This week I also checked in on a woman in Tehran who I’ll call “Shirin.” Thirty-one-year-old Shirin is frustrated to see the current protests being misrepresented. She says the protests are not about attempting to revive the Iran nuclear deal, which she says would not benefit ordinary people. According to Shirin, most Iranians hate the nuclear deal because it only helps the government, not the people. “Of course, some of the people thought the nuclear deal [would] help the economic situation in Iran, but nothing happened, and things got worse and worse,” she wrote.

In Iranian public opinion polling, conducted by the Center for International Security Studies at Maryland between 2015 and 2022, those who “strongly” or “somewhat” approved of the deal fell from 75.5% to just over 47%, while those who “strongly” or “somewhat” disapproved of the deal rose from 20.6% to over 47%.

She says Iranians want complete regime change, adding that those who formerly supported the regime no longer do. “They also want the regime to change because they have seen that in this past 20 years, nothing changed. During Ahmadinejad, Rouhani, Raisi, nothing changed, and EVERYTHING got worse,” she writes.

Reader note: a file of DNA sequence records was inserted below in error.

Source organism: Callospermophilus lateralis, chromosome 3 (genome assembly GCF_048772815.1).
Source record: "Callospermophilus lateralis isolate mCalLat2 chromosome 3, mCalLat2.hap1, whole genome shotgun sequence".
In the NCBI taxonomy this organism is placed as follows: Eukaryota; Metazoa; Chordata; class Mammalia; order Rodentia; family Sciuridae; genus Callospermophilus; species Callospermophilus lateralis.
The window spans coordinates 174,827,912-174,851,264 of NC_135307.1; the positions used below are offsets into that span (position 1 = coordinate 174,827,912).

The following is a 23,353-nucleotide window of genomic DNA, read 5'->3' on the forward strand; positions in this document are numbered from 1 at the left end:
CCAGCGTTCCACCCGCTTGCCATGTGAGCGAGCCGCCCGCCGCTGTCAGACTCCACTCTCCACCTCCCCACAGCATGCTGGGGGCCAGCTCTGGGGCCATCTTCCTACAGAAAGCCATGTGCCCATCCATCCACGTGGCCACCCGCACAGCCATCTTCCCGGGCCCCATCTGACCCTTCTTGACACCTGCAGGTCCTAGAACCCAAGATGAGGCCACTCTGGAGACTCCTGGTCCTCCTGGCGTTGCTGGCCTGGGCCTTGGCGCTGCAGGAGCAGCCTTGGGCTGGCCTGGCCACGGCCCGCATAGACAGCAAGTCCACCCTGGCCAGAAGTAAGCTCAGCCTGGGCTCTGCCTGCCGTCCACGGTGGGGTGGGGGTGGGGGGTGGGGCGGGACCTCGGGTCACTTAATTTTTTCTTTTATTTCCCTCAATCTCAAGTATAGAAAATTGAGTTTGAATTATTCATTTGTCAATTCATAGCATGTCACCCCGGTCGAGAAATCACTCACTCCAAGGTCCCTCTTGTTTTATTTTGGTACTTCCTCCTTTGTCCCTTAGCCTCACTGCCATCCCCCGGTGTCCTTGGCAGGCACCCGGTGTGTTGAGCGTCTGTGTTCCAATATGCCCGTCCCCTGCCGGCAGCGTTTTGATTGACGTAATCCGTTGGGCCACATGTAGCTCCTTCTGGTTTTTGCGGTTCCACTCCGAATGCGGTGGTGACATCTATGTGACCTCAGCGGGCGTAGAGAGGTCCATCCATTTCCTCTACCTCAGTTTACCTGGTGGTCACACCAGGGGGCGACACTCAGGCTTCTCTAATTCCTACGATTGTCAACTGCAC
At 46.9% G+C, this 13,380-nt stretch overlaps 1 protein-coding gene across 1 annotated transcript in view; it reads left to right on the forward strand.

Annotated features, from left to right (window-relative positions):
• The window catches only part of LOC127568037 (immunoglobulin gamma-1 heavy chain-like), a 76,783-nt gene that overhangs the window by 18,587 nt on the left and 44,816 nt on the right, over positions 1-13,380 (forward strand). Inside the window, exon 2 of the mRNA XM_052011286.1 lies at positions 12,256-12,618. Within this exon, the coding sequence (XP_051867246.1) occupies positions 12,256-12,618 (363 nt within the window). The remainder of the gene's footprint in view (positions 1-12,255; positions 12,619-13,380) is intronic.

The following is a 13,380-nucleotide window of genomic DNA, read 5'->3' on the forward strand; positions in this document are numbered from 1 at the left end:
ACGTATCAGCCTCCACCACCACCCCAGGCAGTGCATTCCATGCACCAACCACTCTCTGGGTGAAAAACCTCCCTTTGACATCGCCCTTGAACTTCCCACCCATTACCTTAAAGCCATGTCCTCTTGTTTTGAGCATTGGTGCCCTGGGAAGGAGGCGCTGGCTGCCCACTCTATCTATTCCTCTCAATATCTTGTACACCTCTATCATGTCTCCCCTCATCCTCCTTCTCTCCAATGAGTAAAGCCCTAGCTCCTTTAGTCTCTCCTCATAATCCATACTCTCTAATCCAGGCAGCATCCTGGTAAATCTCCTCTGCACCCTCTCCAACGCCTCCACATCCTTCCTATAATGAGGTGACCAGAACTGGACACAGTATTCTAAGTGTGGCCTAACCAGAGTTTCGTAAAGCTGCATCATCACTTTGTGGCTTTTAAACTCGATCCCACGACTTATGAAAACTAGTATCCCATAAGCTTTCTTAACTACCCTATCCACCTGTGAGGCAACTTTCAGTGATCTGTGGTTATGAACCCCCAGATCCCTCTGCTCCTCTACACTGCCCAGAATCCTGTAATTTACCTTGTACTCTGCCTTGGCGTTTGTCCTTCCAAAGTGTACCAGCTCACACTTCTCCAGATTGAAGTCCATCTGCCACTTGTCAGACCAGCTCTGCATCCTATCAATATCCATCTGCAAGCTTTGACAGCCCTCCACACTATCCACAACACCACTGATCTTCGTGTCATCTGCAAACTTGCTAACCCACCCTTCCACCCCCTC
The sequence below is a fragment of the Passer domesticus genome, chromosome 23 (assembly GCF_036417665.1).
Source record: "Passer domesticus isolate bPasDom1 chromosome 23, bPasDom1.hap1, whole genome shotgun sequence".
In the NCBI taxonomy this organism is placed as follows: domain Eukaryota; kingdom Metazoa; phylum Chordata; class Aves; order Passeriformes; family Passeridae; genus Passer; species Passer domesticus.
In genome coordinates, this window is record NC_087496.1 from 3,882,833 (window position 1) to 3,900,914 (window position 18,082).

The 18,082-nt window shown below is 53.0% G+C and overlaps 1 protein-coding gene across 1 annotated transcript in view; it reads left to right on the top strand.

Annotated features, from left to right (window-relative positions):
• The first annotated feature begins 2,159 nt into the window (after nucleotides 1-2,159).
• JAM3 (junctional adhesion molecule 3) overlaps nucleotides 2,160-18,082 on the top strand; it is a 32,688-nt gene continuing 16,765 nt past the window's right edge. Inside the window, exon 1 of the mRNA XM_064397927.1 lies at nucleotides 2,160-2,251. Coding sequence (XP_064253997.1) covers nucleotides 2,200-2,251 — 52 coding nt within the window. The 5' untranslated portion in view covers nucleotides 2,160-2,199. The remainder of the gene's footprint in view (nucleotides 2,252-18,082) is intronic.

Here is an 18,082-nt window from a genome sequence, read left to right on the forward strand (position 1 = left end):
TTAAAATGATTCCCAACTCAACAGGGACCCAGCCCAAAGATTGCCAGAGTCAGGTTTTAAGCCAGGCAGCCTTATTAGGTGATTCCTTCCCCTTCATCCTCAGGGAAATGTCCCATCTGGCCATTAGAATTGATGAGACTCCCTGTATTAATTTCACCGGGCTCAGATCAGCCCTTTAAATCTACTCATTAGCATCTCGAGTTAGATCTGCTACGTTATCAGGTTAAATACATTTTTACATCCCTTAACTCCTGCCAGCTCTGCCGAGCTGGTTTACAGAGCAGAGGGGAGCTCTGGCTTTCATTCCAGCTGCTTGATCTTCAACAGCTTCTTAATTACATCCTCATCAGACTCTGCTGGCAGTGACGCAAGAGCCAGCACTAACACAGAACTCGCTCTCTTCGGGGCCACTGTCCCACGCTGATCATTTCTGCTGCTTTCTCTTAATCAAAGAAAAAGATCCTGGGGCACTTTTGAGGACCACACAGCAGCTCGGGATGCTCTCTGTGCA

Iran’s demands are simple, Shirin says. They just want basic human rights. “[We] want the freedom of what to wear. If you want to wear hijab, you can wear. If you don’t, you don’t wear.”

She continues: “They don’t want to get arrested, tortured, raped in prison because of [their] beliefs. They want freedom of speech. Freedom of thought. Freedom of religion. Freedom of expression. Basic human rights that everyone [has] in democratic countries.”

Although Shirin hasn’t been able to connect to the Internet on her phone for three weeks, she can use a VPN at work. In the evening, she says there’s no internet after 4 p.m., sometimes until the next morning. She adds there is talk that the government might shut down the internet completely, but she can’t be sure what will happen.

Shirin’s message, punctuated by a crying emoji, reads: “Women here are very alone. We want help. We want support.”

Sharing stories on social media, she says, is a big help. “We want the people around the world to be our voice.” In all caps, she repeats: “BE OUR VOICE.”

In her closing message, she implores me, “Please just don’t mention my name. Now it’s a very sensitive situation.”

All names of Iranian individuals mentioned in this article have been changed to protect their identities.

Jon Letman

Jon Letman is a Hawaii-based independent journalist covering people, politics, and the environment in the Asia-Pacific region.